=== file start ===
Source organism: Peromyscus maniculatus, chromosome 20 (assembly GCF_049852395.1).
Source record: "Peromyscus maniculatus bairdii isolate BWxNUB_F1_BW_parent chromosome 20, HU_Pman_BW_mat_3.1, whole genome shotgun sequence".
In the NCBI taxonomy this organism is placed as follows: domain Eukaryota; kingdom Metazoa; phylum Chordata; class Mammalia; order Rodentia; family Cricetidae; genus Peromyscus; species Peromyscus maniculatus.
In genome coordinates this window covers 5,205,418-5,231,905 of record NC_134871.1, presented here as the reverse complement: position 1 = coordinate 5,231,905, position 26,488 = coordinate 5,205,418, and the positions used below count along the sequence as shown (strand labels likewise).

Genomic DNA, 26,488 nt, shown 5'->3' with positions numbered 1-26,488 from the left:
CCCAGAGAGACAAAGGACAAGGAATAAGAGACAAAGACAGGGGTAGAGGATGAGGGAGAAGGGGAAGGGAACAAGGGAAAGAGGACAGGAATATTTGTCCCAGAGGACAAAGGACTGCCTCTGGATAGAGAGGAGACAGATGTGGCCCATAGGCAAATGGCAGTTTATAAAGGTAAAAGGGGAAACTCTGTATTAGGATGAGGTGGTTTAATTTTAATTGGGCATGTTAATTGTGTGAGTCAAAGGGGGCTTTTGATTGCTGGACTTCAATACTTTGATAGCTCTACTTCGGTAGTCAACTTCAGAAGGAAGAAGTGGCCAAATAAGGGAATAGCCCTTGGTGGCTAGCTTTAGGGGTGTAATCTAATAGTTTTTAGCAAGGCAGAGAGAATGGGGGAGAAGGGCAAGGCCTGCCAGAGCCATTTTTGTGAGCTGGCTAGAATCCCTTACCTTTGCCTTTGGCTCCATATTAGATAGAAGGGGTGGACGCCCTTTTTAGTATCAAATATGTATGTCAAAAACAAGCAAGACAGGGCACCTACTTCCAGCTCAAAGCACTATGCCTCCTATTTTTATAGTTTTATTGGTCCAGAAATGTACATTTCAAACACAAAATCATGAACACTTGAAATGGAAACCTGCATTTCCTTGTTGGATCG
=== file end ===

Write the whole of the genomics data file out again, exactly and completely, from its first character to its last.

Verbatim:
Source organism: Peromyscus maniculatus, chromosome 20 (assembly GCF_049852395.1).
Source record: "Peromyscus maniculatus bairdii isolate BWxNUB_F1_BW_parent chromosome 20, HU_Pman_BW_mat_3.1, whole genome shotgun sequence".
In the NCBI taxonomy this organism is placed as follows: domain Eukaryota; kingdom Metazoa; phylum Chordata; class Mammalia; order Rodentia; family Cricetidae; genus Peromyscus; species Peromyscus maniculatus.
In genome coordinates this window covers 5,205,418-5,231,905 of record NC_134871.1, presented here as the reverse complement: position 1 = coordinate 5,231,905, position 26,488 = coordinate 5,205,418, and the positions used below count along the sequence as shown (strand labels likewise).

Genomic DNA, 26,488 nt, shown 5'->3' with positions numbered 1-26,488 from the left:
CCCAGAGAGACAAAGGACAAGGAATAAGAGACAAAGACAGGGGTAGAGGATGAGGGAGAAGGGGAAGGGAACAAGGGAAAGAGGACAGGAATATTTGTCCCAGAGGACAAAGGACTGCCTCTGGATAGAGAGGAGACAGATGTGGCCCATAGGCAAATGGCAGTTTATAAAGGTAAAAGGGGAAACTCTGTATTAGGATGAGGTGGTTTAATTTTAATTGGGCATGTTAATTGTGTGAGTCAAAGGGGGCTTTTGATTGCTGGACTTCAATACTTTGATAGCTCTACTTCGGTAGTCAACTTCAGAAGGAAGAAGTGGCCAAATAAGGGAATAGCCCTTGGTGGCTAGCTTTAGGGGTGTAATCTAATAGTTTTTAGCAAGGCAGAGAGAATGGGGGAGAAGGGCAAGGCCTGCCAGAGCCATTTTTGTGAGCTGGCTAGAATCCCTTACCTTTGCCTTTGGCTCCATATTAGATAGAAGGGGTGGACGCCCTTTTTAGTATCAAATATGTATGTCAAAAACAAGCAAGACAGGGCACCTACTTCCAGCTCAAAGCACTATGCCTCCTATTTTTATAGTTTTATTGGTCCAGAAATGTACATTTCAAACACAAAATCATGAACACTTGAAATGGAAACCTGCATTTCCTTGTTGGATCG